- Some of the things I've seen said about the Obama speech to kids are kinda silly. I don't believe for a moment that he has some sort of special powers that are going to mesmerize the impressionable youth of America. He's most likely going to give some perfunctory, hortatory remarks about the importance of schools, paying attention to your teachers, why learning is important, etc. It would be highly surprising if he started touting the Van Jones worldview. It's not nefarious stuff.
- However (and you knew there'd be a however), there are two problems with the speech. First, his timing stinks. Our kids will be starting school next week and they have to get used to new routines, new teachers and have a lot to learn. They don't really have time to listen to a scheduled speech, even if it is from The One. And you'd better believe that some of the teachers resent the imposition.
- Which brings up the second issue: Obama doesn't seem to understand that he is completely overexposed right now. He has made himself ubiquitous since January 20. He's everywhere, all the time. He's also going to make a speech next week to a joint session of Congress to tout his latest version of Obama Care. Frankly, I have neither the time nor the inclination to stop what I'm doing to receive instruction from the President of the United States at his whim. My sense is that the healthcare debate signals two things: people are worried about what Obama is planning; and an increasing number of people would simply like to move beyond the dramatics and, shall we say, move on? Obama went on vacation this week. It would be better for him if he'd extend that for another week or two and stop getting in America's face for a while.
- In re Van Jones: yes, I agree completely with my conservative brethren, it's an outrage that a 9-11 Truther and Mumia supporter holds high office in the Obama administration, in a position that has accountability to no one but Mr. Obama himself. It's also an outrage that our mainstream media isn't concerned in the least that a whackjob like Jones is in position. Can you imagine the consternation there would have been if a President McCain had decided to make someone like Alex Jones a czar of something or other?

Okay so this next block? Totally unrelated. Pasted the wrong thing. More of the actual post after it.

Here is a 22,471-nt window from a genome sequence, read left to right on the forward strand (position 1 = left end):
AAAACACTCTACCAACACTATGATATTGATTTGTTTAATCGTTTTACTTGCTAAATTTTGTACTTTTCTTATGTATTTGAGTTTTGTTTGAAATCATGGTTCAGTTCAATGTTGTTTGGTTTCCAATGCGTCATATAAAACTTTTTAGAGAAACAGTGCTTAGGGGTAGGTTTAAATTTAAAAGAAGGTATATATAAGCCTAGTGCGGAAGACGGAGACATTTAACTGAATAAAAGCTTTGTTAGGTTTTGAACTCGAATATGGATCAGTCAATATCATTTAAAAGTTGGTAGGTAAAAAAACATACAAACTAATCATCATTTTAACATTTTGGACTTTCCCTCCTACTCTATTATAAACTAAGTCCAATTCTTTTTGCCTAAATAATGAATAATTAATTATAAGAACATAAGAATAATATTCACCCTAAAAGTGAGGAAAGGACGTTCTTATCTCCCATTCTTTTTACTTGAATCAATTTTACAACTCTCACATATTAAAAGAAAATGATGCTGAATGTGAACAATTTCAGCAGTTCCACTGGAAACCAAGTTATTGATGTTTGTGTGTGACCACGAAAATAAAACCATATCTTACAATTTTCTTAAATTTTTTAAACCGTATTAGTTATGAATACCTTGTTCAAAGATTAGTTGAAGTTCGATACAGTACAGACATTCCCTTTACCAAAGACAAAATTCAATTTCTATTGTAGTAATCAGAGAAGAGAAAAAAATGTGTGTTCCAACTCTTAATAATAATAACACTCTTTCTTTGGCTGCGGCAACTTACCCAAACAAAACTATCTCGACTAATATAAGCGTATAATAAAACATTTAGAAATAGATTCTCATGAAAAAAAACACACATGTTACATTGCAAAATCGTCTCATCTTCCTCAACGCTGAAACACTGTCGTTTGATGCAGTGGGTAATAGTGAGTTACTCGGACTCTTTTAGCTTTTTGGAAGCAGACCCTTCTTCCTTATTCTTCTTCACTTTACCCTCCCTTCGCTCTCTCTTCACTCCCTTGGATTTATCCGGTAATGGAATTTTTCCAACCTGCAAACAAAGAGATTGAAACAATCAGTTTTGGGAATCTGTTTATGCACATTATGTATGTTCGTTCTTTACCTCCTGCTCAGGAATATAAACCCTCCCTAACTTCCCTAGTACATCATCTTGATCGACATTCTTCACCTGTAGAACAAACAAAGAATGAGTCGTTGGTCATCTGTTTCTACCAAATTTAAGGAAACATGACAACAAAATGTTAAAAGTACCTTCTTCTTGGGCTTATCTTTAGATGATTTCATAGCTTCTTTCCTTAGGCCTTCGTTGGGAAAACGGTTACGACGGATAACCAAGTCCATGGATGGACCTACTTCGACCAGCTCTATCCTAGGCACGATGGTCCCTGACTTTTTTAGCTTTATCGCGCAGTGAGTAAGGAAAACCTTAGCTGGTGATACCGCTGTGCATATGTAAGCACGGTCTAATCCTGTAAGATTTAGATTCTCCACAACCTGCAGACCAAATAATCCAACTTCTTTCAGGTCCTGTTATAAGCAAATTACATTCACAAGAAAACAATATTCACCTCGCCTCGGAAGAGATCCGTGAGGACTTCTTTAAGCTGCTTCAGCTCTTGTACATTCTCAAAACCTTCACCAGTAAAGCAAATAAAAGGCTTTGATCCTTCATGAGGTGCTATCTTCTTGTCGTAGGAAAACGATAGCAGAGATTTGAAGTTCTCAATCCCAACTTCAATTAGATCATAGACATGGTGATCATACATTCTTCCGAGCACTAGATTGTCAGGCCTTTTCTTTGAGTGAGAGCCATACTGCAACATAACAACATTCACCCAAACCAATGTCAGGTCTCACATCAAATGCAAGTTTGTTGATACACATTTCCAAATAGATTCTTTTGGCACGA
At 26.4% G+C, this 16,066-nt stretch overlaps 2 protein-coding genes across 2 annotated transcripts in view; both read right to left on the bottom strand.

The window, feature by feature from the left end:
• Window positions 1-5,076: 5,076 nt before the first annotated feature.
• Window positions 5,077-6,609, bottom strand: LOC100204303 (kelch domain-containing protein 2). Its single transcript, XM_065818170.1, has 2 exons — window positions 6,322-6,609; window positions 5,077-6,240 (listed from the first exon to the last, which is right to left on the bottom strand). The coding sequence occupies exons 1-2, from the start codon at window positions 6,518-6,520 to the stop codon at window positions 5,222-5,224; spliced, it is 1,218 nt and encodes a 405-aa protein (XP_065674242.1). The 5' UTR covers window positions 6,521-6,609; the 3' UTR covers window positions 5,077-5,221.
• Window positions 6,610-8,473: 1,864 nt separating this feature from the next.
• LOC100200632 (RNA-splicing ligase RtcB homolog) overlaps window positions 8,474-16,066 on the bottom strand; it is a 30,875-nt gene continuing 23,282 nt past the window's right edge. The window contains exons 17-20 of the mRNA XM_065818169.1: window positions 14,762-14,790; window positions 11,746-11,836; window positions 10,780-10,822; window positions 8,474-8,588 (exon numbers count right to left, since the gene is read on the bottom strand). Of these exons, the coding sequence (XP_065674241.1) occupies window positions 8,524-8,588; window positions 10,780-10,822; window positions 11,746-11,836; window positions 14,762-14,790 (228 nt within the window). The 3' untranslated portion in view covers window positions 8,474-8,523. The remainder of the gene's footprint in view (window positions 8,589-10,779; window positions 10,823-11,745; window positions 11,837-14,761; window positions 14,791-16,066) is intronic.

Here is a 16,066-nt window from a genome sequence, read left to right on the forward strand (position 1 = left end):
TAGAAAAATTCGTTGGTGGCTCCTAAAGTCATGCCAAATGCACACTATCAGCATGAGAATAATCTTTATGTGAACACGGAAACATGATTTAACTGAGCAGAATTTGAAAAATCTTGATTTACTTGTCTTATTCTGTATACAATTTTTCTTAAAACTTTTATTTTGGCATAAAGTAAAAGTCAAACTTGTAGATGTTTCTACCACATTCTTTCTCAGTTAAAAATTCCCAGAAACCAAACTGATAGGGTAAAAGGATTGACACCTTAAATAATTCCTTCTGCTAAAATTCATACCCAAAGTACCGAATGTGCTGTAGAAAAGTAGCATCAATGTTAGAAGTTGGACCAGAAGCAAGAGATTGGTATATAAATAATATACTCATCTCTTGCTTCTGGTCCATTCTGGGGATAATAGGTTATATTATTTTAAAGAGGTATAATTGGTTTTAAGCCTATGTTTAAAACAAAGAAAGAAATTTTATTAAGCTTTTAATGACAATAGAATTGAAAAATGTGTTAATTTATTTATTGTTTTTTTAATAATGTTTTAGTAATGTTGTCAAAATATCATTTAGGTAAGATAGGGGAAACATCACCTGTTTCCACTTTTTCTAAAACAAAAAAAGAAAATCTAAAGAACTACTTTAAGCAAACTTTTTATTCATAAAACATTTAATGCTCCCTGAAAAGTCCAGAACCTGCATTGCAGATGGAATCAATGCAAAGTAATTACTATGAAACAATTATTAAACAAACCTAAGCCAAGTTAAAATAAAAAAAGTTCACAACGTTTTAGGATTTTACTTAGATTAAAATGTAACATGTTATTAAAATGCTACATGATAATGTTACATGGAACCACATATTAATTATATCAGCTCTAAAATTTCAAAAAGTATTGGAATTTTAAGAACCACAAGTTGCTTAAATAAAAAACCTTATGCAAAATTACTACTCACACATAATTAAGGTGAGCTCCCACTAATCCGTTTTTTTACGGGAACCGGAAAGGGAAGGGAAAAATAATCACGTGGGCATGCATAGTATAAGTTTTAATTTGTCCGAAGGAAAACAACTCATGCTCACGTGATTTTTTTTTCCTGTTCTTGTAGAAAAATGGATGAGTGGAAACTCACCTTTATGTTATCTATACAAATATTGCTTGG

- It's all true and most of it is irrelevant. We're way past the time where it matters whether the MSM is fair to conservative views. They aren't and won't be. That's how it is. And of course Obama never should have appointed Jones in the first place and it says something bad about Obama that he did, but it's no surprise.
- The larger issue is the number of unaccountable czars this administration has. I know, I know -- Republican presidents have had czars, too. Bill Bennett made his bones as a drug czar under Bush 41 (and wasn't especially effective either, but that's a different post) and every president since has had some czars. Historically, presidents have selected czars to deal with a special project that is especially intractable and thus tough to solve through normal channels. The problem is that the czars are unaccountable to anyone but the president. I completely understand why a president would want that power, but I don't think it's desirable. There was a time when most Democrats would have thought so, too, but apparently it's only really a problem when a Republican is president.
- Van Jones is the czar for "green jobs." He has control over billions of dollars and no apparent oversight. And he's nuts. What could go wrong? But never mind that. It does raise another question or two. For example, why the hell do we have a Commerce Secretary? Wouldn't the encouragement of "green jobs" be the Secretary's bailiwick? And why do we have a czar (Kenneth Feinberg) who controls executive salaries at companies that have taken federal bailout money, in some cases against their will? The MSM may not be especially concerned about these matters, but word gets out.